Thursday, August 6, 2009
Spiritual Books and Writers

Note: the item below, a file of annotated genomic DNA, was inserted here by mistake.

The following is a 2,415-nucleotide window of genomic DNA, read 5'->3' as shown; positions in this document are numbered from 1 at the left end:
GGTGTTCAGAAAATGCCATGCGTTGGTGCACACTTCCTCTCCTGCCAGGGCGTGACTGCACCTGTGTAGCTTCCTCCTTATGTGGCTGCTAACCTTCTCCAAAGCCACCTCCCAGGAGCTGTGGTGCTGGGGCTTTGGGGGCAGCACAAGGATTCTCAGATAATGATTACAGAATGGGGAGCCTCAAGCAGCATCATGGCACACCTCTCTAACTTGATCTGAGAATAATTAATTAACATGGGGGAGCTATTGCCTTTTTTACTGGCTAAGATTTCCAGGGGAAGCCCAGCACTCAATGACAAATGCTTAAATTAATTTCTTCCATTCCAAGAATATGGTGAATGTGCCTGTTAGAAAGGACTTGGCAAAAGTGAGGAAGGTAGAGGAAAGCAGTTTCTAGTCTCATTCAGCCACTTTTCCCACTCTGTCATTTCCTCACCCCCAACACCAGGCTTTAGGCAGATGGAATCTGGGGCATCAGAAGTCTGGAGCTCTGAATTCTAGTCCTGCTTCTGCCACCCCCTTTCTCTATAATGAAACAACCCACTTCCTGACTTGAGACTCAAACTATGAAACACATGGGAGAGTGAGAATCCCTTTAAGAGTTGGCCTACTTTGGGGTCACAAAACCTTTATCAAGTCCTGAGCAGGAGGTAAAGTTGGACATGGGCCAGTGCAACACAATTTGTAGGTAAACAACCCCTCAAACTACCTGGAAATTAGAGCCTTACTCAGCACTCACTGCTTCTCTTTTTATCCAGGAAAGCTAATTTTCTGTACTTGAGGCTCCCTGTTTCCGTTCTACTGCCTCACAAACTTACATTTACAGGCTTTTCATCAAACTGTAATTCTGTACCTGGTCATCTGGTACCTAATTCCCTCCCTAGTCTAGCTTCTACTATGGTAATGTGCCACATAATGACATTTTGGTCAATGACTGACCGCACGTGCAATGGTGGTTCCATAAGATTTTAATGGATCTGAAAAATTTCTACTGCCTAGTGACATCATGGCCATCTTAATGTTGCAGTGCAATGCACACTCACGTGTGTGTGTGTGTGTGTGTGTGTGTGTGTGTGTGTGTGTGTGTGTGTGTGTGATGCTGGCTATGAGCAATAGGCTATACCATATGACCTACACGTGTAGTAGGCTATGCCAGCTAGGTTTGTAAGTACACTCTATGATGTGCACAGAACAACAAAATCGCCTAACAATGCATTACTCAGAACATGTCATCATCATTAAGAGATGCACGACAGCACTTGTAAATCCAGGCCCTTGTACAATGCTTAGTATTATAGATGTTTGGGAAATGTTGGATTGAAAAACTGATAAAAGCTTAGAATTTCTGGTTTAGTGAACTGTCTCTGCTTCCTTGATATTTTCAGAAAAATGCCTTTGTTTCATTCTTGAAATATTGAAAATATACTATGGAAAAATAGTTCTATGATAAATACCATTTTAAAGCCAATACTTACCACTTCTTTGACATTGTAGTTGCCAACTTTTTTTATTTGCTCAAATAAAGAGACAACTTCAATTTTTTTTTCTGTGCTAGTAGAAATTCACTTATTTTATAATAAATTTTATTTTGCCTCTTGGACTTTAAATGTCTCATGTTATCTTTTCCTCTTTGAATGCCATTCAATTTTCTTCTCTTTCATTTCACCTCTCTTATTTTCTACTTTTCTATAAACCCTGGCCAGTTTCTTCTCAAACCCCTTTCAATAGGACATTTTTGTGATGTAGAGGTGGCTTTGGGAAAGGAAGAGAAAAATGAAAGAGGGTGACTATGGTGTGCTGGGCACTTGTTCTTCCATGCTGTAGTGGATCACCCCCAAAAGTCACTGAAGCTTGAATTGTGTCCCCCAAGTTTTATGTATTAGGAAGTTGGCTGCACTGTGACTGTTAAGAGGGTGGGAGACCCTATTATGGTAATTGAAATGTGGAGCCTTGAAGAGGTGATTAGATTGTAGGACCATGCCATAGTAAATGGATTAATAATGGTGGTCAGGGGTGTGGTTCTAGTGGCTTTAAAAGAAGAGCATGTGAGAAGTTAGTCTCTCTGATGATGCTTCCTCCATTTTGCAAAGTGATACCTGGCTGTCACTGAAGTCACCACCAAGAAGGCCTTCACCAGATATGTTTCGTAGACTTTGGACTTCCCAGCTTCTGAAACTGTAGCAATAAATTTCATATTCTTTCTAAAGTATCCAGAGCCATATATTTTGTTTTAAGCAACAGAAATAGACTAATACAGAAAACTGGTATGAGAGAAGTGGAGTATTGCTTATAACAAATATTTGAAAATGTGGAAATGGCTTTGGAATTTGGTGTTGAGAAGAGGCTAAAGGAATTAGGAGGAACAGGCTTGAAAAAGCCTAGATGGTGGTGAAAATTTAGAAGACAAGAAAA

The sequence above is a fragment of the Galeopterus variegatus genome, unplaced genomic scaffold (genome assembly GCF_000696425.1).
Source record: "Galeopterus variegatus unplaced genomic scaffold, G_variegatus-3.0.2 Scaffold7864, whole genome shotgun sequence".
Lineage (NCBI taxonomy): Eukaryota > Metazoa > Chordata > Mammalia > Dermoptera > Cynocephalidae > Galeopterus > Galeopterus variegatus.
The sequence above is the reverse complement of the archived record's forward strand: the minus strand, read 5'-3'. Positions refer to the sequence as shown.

Of course there is the Bible. But what else does one read to grasp the essence of the spiritual path. There's countless books, really. And tapes and cd's that all help to remind one that there's more to life than what's mainstream television and news. In the study of medicine and psychiatry and addiction I learned so much more about solutions to what the news told me were mostly problems. Similiarly in the spiritual writings I gained hope and insights and felt that I wasn't alone. I loved the Big Book of Alcoholics Anonymous and the 12 steps and 12 traditions when I read them. These were a bunch of down and out drunks who'd banded together to find a spiritual solution to a hopeless incurable illness. Millions later would find the same solution. Dr. Carl Jung had told them that "SPIRITUS contra SPIRITUM", the Holy Spirit beats the Spirits. Goin to church and Sunday School gave form to my childhood and youth. Principles and stories were embedded in my understanding of life. It wasn't all just 'dog eat dog' and the man or woman "with the most toys wins". There was spirituality behind Bach's music I so enjoyed. Handell wrote his music to God. I loved the Beattles because they too were spiritually seaking. "My Sweet Lord," will always remain a comforting frustrating spiritual song for me. Leonard Cohen's music captured me early as he sang of stories from the Old Testament and talked as a prophet. I read Rumi and T. S. Elliott and found over and over that as I did I somehow heard the baying of the Hound of Heaven. Studying Buddhism I enjoyed Herman Hesse's Siddhartha and Journey to the East as much as Trungpa or Thomas Merton. Milton's Paradise Lost brought alive the whole of what had sustained the Middle Ages and pointed the way for the likes of St. John of the Cross and St. Theresa of Avila. New Age books like Celestine Prophecy, Conversations with God and the Burns movie, Oh God all brought their own moments of enlightenment. Recently I loved the rambling story of The Shack but then I enjoyed the play Caribou Magi by Lucia Frangione. In all these books and writings I find the contemplative. The Martha is there as well but somehow it's the insights of Mary that move me. I want to be closer to God. It's like the greek story of the daughter of the king who would not be caught because she would drop golden apples and her suitors would stop to pick up the gold. I love Song of Songs in the Bible because my relationship with God is like that, a love story, a romance, a struggle, a game of peek a boo. When I'm walking in the light life is good and then I forget and think its really just all about things. I begin to believe that wrinkles and aging and RRSP's are all I am. I loved my mother most for her heart and love my father most for his love. He barely looks like the man in the pictures of what he was like when he was young yet I know him. I would know God in every stone of creation. I would see him in every turn of existence. I mostly would want to remember God in suffering when it's so easy to forget that I am not alone. I love to read the books and learn from the teachers who have lived long lives with much experience and throughout have stayed close to God. C. S. Lewis' book, Surprised by Joy lifted me up on Eagle's wings but his stories of living through the dark days of his wife's death moved me to gut wrenching tears. Life isn't a video game. It's not a shallow unidimensional stream of stock market numbers. It's not the numbers on my social insurance card, my visa or the numbers on the forearm of the Auschwitz survivor. We are all songs and stories and art and numbers. I'm laughter on my best days and think and feel that God is laughing perhaps always. With death I hope to wake to eternal life and see that this was just a kindergarden as psychiatrist Scott Peck might describe this life. When I'm in the moment of Eckhart Tolle I feel more alive and unburdened by the regrets of the past and desires of tomorrow. In gratitude I am most joyful. Jesus said, Love the Lord and Love your Neighbour as Yourself. He was a true democrat and Buber called it the "I and Thou" equation. I say Love adds and Multiplies whereas Fear Divides and Subtracts. Jesus commanded, Be Not Afraid. Worrying is wicked. St. Paul said Pray Unceasingly and truly I'm commonly saying the Lord's Prayer or Serenity Prayer to shut off the insaniety of diabolical fears and insane worries. It's called thought blocking and I learned it first in the teachings of Paramahansa Yogananda and Herbert Benson MD. Later there'd be a fancy word called 'cognitive therapy' but the exercises of 'positive thinking' were laid down in ancient times and taught in Sermon on the Mount by Emmett Fox. Dr. Burns' Feeling Good book is just one of the many that show us we don't have to live in the 'bad neighbourhood of our own minds" but that we can clean up our personal thought ghettos. Dr. Willie Gutowski was fond of saying the mind is like a radio but sometimes you have to put the dial on the God Channel and hold on with both hands because it has a tendency to slip away. I'm reading Psalm 23 again these days. It begins, the Lord is my shepherd, I shall not want. I need to be reminded of that. I'm thankful to all these writers and the writings that remind me of the very highest and finest and lightest and deepest of life and love.